Background Noise | How to Zoom When This is Over?
Background Noise is a column devoted to conceptual ideas of interest to the research administration community. This month, we want to share with the larger community our thoughts on what both synthesis and work-life balance look like in practice, and how we can define the work-balance to which many aspire but only some seem to achieve. If you have an idea for a future Background Noise article, please submit your idea here.
A year into the pandemic, we’re finally starting to look toward the future. Amidst all of the fun planning for seeing friends and taking trips, what work will look like in the new normal is also on our minds. After research administrators have proven their ability to work remotely for over a year, it is increasingly likely that many institutions will support a hybrid model for research administration after it is safe to return to the office. In this type of model, on some days we will be in the office in person, and on other days we would work remotely. One big question is how a hybrid schedule will work. Will staff in office time be staggered so that we can reduce space needs? Or instead, would everyone come in on the same days to network and meet in person? This leads to a secondary question, if we’re working from both the office and home, what will meetings look like? By now we’ve all mastered Zoom and other virtual meeting platforms, but in a future where some amount of us would be able to gather together in an office, how will we continue using them? Will we default to in person meetings, mixed meetings with some participants on Zoom and others gathering in person, or entirely virtual?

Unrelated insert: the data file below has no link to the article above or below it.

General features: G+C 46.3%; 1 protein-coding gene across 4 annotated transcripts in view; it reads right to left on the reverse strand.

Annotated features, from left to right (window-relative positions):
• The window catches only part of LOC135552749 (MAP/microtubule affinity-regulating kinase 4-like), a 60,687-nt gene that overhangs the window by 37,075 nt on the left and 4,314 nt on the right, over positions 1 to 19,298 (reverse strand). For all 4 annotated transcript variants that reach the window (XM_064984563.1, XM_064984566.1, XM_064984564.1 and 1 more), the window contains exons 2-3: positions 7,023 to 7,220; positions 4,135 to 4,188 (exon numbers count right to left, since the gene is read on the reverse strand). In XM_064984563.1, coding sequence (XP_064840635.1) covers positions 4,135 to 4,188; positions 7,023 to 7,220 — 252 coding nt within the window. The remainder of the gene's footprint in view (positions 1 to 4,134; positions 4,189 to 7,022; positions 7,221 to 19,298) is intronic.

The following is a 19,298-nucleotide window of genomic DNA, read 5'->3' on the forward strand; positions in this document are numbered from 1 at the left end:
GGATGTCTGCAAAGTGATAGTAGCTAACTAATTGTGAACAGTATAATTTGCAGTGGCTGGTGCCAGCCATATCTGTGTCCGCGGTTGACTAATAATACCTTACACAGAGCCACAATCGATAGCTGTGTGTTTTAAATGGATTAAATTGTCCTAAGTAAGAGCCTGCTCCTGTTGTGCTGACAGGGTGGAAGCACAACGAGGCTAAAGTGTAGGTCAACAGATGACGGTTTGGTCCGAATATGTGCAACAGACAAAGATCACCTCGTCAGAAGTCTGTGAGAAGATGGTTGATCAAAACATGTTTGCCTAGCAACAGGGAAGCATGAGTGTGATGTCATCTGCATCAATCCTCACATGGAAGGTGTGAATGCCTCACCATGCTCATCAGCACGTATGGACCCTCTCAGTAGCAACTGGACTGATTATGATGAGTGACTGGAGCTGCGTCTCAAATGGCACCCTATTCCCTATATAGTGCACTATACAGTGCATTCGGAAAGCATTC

We touched on these questions at the session titled When This is Over offered to the research administration community at Tufts University under the umbrella of our training and knowledge development program called PARTs (Partnering in Administration of Research at Tufts). Our pandemic curriculum is called PARTs at Home and was designed to cultivate a sense of connection between staff working remotely. As most often is the case with research administration related questions, the answer to the questions raised here seems to be “it depends” – on the meeting, on the participants, and on other circumstances. We’re not sure this is the right approach however, as “it depends” leaves open the potential for misunderstandings, anxiety, and ineffective meetings. Instead, we argue that in the post-pandemic future any meetings where any of the participants are not participating in-person should be virtual only, rather than hybrid. In our experience pre-pandemic, in hybrid meetings remote participants were less engaged and discussions were mostly driven by those who were in the room in-person. Having a set meeting approach also lessens the possibility for misunderstandings, or the pressure to change one’s schedule to be able to fully participate. As we see the end of the pandemic approaching, we suggest making a meeting plan for your organization now.
||Zoya Davis-Hamilton, Associate Vice Provost, Research Administration and Development, Tufts University
||Sarah Marina, Assistant Director, Research Administration and Development, Tufts University